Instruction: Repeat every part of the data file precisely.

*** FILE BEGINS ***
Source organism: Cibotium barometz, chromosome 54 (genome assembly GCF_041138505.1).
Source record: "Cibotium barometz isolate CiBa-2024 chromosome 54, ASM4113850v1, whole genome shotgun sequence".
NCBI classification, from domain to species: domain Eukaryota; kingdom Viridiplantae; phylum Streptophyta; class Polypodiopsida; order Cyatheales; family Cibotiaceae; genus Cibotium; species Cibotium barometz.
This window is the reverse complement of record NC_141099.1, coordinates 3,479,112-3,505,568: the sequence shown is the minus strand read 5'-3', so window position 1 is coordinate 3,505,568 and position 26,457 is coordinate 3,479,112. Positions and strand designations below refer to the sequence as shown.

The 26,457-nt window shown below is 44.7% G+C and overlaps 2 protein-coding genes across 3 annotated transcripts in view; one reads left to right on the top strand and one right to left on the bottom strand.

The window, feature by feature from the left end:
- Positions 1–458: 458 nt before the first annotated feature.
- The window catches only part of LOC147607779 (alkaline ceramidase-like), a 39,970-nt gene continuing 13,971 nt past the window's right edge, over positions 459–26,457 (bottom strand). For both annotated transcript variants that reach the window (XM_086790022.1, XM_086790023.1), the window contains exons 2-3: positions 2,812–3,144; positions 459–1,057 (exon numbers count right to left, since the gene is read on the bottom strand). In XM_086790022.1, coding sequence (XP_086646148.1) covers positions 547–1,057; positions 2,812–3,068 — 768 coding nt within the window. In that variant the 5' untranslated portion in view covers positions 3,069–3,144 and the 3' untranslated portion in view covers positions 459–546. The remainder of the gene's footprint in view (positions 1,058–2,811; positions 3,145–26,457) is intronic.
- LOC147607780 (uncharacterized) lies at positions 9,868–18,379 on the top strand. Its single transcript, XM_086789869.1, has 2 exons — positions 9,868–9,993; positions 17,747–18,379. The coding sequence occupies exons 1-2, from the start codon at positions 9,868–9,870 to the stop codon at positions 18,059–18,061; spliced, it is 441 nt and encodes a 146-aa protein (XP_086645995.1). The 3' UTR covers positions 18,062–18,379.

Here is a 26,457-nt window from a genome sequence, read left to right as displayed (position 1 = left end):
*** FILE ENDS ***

Source organism: Cibotium barometz, chromosome 54 (genome assembly GCF_041138505.1).
Source record: "Cibotium barometz isolate CiBa-2024 chromosome 54, ASM4113850v1, whole genome shotgun sequence".
NCBI classification, from domain to species: domain Eukaryota; kingdom Viridiplantae; phylum Streptophyta; class Polypodiopsida; order Cyatheales; family Cibotiaceae; genus Cibotium; species Cibotium barometz.
This window is the reverse complement of record NC_141099.1, coordinates 3,479,112-3,505,568: the sequence shown is the minus strand read 5'-3', so window position 1 is coordinate 3,505,568 and position 26,457 is coordinate 3,479,112. Positions and strand designations below refer to the sequence as shown.

The 26,457-nt window shown below is 44.7% G+C and overlaps 2 protein-coding genes across 3 annotated transcripts in view; one reads left to right on the top strand and one right to left on the bottom strand.

The window, feature by feature from the left end:
- Positions 1–458: 458 nt before the first annotated feature.
- The window catches only part of LOC147607779 (alkaline ceramidase-like), a 39,970-nt gene continuing 13,971 nt past the window's right edge, over positions 459–26,457 (bottom strand). For both annotated transcript variants that reach the window (XM_086790022.1, XM_086790023.1), the window contains exons 2-3: positions 2,812–3,144; positions 459–1,057 (exon numbers count right to left, since the gene is read on the bottom strand). In XM_086790022.1, coding sequence (XP_086646148.1) covers positions 547–1,057; positions 2,812–3,068 — 768 coding nt within the window. In that variant the 5' untranslated portion in view covers positions 3,069–3,144 and the 3' untranslated portion in view covers positions 459–546. The remainder of the gene's footprint in view (positions 1,058–2,811; positions 3,145–26,457) is intronic.
- LOC147607780 (uncharacterized) lies at positions 9,868–18,379 on the top strand. Its single transcript, XM_086789869.1, has 2 exons — positions 9,868–9,993; positions 17,747–18,379. The coding sequence occupies exons 1-2, from the start codon at positions 9,868–9,870 to the stop codon at positions 18,059–18,061; spliced, it is 441 nt and encodes a 146-aa protein (XP_086645995.1). The 3' UTR covers positions 18,062–18,379.

Here is a 26,457-nt window from a genome sequence, read left to right as displayed (position 1 = left end):